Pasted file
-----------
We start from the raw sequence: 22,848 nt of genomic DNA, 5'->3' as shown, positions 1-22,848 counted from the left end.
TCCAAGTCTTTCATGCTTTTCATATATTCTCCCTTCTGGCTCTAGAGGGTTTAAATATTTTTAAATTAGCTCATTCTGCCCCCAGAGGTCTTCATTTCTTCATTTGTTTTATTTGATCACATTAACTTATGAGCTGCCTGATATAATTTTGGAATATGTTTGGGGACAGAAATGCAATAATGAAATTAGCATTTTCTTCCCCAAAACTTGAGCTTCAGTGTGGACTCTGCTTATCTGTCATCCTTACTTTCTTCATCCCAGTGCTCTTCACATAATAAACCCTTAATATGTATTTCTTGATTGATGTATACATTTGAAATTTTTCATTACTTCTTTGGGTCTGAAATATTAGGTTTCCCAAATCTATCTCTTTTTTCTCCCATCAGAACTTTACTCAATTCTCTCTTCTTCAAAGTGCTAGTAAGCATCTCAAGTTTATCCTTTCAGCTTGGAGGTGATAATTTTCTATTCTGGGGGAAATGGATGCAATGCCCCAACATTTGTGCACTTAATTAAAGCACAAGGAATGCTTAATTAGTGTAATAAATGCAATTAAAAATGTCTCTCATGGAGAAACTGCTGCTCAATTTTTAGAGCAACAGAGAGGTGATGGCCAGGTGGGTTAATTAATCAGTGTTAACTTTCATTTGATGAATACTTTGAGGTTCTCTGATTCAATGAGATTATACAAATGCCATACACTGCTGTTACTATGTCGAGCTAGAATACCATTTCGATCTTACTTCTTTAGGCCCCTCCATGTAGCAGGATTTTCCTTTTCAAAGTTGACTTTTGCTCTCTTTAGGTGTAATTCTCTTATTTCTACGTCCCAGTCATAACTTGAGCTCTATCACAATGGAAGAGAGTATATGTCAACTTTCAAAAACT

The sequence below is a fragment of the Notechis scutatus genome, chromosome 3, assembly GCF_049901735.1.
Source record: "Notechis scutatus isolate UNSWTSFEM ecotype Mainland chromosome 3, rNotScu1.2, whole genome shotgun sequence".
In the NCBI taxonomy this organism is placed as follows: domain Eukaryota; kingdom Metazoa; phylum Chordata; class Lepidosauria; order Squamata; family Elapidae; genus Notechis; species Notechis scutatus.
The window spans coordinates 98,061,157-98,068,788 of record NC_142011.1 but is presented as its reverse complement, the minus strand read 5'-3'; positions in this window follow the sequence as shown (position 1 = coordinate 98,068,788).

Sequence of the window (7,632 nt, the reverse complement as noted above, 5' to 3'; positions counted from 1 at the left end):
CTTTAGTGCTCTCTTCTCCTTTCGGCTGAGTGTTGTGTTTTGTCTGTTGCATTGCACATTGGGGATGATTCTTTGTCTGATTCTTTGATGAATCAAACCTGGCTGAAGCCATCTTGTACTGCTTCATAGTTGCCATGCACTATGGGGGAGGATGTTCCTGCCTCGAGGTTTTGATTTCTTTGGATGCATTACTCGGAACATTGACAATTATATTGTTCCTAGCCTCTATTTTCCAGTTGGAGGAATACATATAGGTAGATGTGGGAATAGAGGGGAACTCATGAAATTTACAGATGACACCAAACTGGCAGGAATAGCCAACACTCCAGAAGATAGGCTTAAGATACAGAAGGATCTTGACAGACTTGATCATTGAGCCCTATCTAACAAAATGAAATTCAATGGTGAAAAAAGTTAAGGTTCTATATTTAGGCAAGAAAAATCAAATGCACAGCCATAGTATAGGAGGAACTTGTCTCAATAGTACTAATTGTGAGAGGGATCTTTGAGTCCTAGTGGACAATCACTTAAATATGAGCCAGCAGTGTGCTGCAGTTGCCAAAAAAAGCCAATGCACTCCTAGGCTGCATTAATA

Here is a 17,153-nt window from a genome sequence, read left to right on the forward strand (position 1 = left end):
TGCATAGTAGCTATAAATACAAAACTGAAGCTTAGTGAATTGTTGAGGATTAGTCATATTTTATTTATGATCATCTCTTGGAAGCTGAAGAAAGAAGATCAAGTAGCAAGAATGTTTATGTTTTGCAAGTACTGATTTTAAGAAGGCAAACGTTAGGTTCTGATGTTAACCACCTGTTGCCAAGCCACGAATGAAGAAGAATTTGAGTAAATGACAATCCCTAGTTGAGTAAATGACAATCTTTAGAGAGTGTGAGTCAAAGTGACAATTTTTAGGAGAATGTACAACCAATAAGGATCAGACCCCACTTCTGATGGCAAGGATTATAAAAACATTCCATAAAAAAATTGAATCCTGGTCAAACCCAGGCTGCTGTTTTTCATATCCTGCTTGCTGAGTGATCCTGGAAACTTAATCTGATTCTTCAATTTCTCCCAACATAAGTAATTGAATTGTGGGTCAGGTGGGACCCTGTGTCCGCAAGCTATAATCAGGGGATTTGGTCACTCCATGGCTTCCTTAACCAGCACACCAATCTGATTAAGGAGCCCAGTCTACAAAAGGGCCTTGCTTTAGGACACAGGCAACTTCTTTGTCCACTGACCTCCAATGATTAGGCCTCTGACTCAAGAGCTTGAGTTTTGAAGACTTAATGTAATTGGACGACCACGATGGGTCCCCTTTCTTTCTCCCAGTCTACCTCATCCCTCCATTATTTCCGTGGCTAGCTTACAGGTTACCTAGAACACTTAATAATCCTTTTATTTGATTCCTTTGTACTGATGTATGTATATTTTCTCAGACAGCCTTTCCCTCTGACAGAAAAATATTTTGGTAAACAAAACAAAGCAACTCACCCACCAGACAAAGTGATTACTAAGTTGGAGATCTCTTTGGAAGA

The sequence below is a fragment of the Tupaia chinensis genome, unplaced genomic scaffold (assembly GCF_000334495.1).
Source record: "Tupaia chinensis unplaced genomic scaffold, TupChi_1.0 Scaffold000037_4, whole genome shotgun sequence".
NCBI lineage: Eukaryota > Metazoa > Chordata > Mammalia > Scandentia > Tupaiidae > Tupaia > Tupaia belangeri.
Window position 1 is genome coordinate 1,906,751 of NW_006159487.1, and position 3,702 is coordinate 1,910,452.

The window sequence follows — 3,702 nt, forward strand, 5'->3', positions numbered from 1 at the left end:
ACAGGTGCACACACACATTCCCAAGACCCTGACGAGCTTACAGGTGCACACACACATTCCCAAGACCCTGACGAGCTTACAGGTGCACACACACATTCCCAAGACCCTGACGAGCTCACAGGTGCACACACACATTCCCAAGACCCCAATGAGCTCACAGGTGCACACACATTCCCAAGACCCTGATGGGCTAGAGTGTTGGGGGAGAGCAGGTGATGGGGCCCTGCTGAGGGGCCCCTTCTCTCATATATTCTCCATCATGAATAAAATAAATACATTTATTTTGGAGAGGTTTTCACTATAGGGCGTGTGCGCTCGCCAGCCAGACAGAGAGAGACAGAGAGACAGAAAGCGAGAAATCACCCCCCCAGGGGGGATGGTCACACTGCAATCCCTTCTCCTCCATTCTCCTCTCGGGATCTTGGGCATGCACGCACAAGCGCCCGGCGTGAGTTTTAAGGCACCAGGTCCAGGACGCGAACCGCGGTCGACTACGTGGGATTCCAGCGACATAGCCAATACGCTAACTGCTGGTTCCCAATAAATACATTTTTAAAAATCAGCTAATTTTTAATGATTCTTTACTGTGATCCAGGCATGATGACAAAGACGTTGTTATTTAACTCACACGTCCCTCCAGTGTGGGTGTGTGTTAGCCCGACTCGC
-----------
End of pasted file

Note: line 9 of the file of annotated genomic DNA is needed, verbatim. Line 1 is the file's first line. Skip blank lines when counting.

Here is a 17,153-nt window from a genome sequence, read left to right on the forward strand (position 1 = left end):